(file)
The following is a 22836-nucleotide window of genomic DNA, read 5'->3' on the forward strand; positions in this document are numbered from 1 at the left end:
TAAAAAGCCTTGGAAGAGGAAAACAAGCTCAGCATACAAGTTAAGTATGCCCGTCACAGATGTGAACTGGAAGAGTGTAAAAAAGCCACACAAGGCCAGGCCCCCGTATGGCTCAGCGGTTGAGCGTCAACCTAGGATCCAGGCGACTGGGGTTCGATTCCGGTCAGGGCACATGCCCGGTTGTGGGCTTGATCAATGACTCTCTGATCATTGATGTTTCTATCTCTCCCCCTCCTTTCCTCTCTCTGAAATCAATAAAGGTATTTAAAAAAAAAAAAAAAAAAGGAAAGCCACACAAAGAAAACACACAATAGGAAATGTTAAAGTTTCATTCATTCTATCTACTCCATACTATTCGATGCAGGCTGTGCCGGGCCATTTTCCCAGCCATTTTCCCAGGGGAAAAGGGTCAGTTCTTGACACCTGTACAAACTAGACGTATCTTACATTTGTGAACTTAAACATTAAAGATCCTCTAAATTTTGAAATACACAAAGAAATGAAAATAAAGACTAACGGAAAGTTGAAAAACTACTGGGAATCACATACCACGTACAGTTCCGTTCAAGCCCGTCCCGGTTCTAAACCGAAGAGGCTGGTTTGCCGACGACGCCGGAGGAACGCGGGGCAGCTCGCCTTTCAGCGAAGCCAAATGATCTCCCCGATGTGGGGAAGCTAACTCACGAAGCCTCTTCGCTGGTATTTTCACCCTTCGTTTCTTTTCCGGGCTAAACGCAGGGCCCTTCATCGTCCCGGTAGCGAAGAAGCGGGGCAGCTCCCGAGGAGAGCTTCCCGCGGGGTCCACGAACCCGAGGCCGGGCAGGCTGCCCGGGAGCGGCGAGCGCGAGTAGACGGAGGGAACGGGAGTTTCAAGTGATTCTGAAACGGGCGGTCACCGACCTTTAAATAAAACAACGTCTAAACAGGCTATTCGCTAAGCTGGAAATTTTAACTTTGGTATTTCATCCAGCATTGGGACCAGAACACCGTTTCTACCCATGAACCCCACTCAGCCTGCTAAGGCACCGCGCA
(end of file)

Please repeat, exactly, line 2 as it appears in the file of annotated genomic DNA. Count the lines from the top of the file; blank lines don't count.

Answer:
TAAAAAGCCTTGGAAGAGGAAAACAAGCTCAGCATACAAGTTAAGTATGCCCGTCACAGATGTGAACTGGAAGAGTGTAAAAAAGCCACACAAGGCCAGGCCCCCGTATGGCTCAGCGGTTGAGCGTCAACCTAGGATCCAGGCGACTGGGGTTCGATTCCGGTCAGGGCACATGCCCGGTTGTGGGCTTGATCAATGACTCTCTGATCATTGATGTTTCTATCTCTCCCCCTCCTTTCCTCTCTCTGAAATCAATAAAGGTATTTAAAAAAAAAAAAAAAAAAGGAAAGCCACACAAAGAAAACACACAATAGGAAATGTTAAAGTTTCATTCATTCTATCTACTCCATACTATTCGATGCAGGCTGTGCCGGGCCATTTTCCCAGCCATTTTCCCAGGGGAAAAGGGTCAGTTCTTGACACCTGTACAAACTAGACGTATCTTACATTTGTGAACTTAAACATTAAAGATCCTCTAAATTTTGAAATACACAAAGAAATGAAAATAAAGACTAACGGAAAGTTGAAAAACTACTGGGAATCACATACCACGTACAGTTCCGTTCAAGCCCGTCCCGGTTCTAAACCGAAGAGGCTGGTTTGCCGACGACGCCGGAGGAACGCGGGGCAGCTCGCCTTTCAGCGAAGCCAAATGATCTCCCCGATGTGGGGAAGCTAACTCACGAAGCCTCTTCGCTGGTATTTTCACCCTTCGTTTCTTTTCCGGGCTAAACGCAGGGCCCTTCATCGTCCCGGTAGCGAAGAAGCGGGGCAGCTCCCGAGGAGAGCTTCCCGCGGGGTCCACGAACCCGAGGCCGGGCAGGCTGCCCGGGAGCGGCGAGCGCGAGTAGACGGAGGGAACGGGAGTTTCAAGTGATTCTGAAACGGGCGGTCACCGACCTTTAAATAAAACAACGTCTAAACAGGCTATTCGCTAAGCTGGAAATTTTAACTTTGGTATTTCATCCAGCATTGGGACCAGAACACCGTTTCTACCCATGAACCCCACTCAGCCTGCTAAGGCACCGCGCA